By | 1 May 2014

Hard to believe perhaps, but Catullus
is not without magnanimity –
whatever people say. Nervy Quintius
sits up all night drafting an exquisite apology,
one demanding new feats of masochism.
Otherwise, Quintius is convinced,
Catullus will trash his latest eclogues
because of that historic faux pas of his:
the one Quintius has regretted for twenty years.
Young they both were, newly published,
with equal billing at the notorious gallery:
the voguish one will those suspect nudes.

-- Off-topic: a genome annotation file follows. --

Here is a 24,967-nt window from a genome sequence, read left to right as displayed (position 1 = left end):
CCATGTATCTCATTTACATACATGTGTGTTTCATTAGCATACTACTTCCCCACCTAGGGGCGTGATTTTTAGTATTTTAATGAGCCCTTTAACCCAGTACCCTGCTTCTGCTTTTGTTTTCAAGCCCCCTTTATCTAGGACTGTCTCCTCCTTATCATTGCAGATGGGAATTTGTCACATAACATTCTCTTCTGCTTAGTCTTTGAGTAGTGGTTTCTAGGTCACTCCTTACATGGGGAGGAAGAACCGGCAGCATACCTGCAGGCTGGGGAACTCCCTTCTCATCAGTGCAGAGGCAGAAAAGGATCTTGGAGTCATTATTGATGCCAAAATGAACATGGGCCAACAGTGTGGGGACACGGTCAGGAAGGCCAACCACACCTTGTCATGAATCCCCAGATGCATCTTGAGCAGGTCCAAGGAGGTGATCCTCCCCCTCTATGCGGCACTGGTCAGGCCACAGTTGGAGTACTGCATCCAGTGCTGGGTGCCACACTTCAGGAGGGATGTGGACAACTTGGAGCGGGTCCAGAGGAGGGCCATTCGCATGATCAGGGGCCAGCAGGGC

Why, why, why, Quintius berates himself,
did he read for so long – an hour longer
than intended, someone rumoured:
leaving Catullus with less than a minute
(which he filled suavely, smilingly,
with a one-line poem). On and on it goes:
self-flagellation followed by recrimination.
Quintius’ guilt is torrential, and for once
he can’t blame anyone but himself.
What he doesn’t realise
is that there’s no need for these
orgasms of remorse. Catullus,
when he reads Quintius’ abject letter,
can’t even recall the occasion:
not the gallery, not the epic poems,
not the young man’s hubris,
not even the flagrant nudes on the wall.
Catullus had just fallen in love with Lesbia,
and he was beyond hearing, beyond insult.

(from The Catullan Rag)

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